Shoppers have no doubt noticed the shuffle going on inside and out at the South Gateway Center Fred Meyer.

The mini-blinds, paint, tools and household goods are headed out the door to create more space for produce and organic goods.

"We're responding to what customers want," said Fred Meyer regional spokesman Zach Stratton. "Our natural and organic sales are skyrocketing."

The remodel of the 20-year-old store off Center Drive is indicative of a shift from the traditional one-stop shopping model Fred Meyer pioneered generations ago. It's also part of a broader industry response by Fred Meyer's Cincinnati-based parent organization Kroger Co. to regain market share lost to the likes of Whole Foods.

Fred Meyer began tinkering with its landscape last year when it spent $22 million to revamp four stores in the Spokane-Coeur d’Alene area in eastern Washington and Idaho. General merchandise and electronics will be reduced to make way for more food.

“This is the beginning of the process of figuring out how we go to market for the next 10, 15 or 20 years,” Fred Meyer spokesperson Melinda Merrill told the Spokesman-Review.

Since then, Fred Meyer has opened a new store in Happy Valley in Clackamas County, and remodeled its Bellevue, Washington, location.

"We try to do remodels every 10 years," said Stratton, noting such projects typically cost about $12 million. "South Medford's last remodel was in 2004, so it was due for a major makeover."

Kroger operates nearly 2,800 stores, including Fred Meyer, QFC and Ralphs, in 35 states and the District of Columbia. The company earned just under $110 billion in revenue in 2016.

Stratton said Kroger's decisions were influenced by surveys and focus groups.

The chain has aggressively ramped up organic offerings, including its own "Simple Truth" line of organic goods, to lure shoppers from stores such as Whole Foods, Sprouts Farmers Market and Fresh Market in recent years. Barclays Capital research shows Kroger's sales of organic and natural food totaled $16 billion in the past year, compared to $15.8 billion at Whole Foods.

Whole Foods is present in parts of Oregon, but not in the Rogue Valley. Competition for the organic shopper generally has been among the co-ops, Market of Choice, Sherm's Food 4 Less, Shop'n Kart and — more recently — Trader Joe's and Natural Grocers.

Joan McBee, who heads up the business school at Southern Oregon University, said the move to more fresh produce corresponds with other societal trends.

"People are more concerned and more knowledgeable about what they put in their body," she said. "We are more knowledgeable and demanding more from retailers."

McBee said retail research indicates a change in taste, with shoppers valuing intimate settings.

"Consumers are getting tired of big stores offering everything," McBee said. "They're much more apt to go into smaller stores where they can get in and out quicker. They're not shopping for the next few weeks, instead they're shopping for tonight's dinner or the next few days."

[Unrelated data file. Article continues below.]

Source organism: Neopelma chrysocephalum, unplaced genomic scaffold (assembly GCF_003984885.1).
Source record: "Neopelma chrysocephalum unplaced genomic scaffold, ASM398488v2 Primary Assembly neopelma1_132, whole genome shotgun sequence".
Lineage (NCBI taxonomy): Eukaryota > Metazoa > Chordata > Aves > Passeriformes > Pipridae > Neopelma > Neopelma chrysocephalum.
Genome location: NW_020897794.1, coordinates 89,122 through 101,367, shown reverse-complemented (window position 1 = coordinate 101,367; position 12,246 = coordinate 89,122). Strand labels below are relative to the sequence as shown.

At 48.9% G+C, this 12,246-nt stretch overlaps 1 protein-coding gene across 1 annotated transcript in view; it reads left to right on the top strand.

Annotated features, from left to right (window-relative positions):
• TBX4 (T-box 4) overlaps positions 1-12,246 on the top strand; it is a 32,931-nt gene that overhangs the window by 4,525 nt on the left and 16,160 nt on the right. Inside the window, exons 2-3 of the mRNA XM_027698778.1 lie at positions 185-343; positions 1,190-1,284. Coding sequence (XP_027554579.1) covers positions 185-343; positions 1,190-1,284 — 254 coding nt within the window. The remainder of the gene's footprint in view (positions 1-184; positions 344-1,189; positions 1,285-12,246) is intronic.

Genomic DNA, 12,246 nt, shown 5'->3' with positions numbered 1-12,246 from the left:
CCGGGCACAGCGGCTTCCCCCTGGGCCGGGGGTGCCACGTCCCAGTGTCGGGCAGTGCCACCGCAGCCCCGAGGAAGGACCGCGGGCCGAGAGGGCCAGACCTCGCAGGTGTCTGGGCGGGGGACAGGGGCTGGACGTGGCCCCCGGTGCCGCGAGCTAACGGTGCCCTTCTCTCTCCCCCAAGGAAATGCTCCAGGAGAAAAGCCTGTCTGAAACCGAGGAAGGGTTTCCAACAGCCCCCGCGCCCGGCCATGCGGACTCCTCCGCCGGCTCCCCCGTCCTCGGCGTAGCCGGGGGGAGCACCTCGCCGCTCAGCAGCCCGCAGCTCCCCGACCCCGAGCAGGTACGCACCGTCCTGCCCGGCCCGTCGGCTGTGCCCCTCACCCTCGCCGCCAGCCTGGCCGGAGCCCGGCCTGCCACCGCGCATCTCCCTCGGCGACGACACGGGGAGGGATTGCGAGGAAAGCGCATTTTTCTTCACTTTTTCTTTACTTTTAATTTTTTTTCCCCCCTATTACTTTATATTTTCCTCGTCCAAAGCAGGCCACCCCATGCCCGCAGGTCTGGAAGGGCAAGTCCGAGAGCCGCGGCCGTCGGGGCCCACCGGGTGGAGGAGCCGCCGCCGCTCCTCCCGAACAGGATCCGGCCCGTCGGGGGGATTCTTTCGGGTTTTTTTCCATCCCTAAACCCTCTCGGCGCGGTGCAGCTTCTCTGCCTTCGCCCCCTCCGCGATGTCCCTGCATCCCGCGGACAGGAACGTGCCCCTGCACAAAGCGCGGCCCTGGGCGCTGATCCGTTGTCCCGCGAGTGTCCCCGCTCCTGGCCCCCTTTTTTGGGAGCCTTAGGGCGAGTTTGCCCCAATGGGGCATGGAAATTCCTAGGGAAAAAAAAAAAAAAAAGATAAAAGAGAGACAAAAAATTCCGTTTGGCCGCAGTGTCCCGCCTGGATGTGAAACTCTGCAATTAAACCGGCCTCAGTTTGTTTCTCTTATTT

As a result, McBee said, stores are catering to people in faster shopping modes.

Baby boomers and empty nesters don't buy as much, and other people are waiting longer to start families, so there are more single people shopping for just themselves.

But better eating habits don't necessarily mean the region's organic food producers benefit.

Tom Marks, an organic produce distributor who has operated Rogue Natural Foods for the past 15 years, said Fred Meyer's makeover could have broad implications.

"When I started in this business, organic products were artisanal," Marks said. "Now, they're just commodities."

Gluten-free products were unique, but now they're commonplace, he said.

"The reasons the big boys are getting involved is because these are legitimate commodities. They are no longer fringe whims."

Although his firm succeeded in landing business with the resurrected Ashland Safeway, he said that's not an option with Fred Meyer.

"They source all of the produce from United Natural Foods, a public company (headquartered in Rhode Island)," Marks said.

He's concerned Fred Meyer could take market share from Food 4 Less, the local food co-ops, Natural Grocers and others.

"I'm trying to figure out if it's a real victory when that happens," Marks said. "When you take business from smaller stores that support a regional food system, it's likely to break the food system. Fred Meyer gets everything from its main warehouse. When Safeway let us in, it was a huge deal, but if Shop'n Kart and Market of Choice are not selling as much, we're losing."

— Reach reporter Greg Stiles at 541-776-4463 or business@mailtribune.com. Follow him on Twitter at www.twitter.com/GregMTBusiness, on Facebook at www.facebook.com/greg.stiles.31.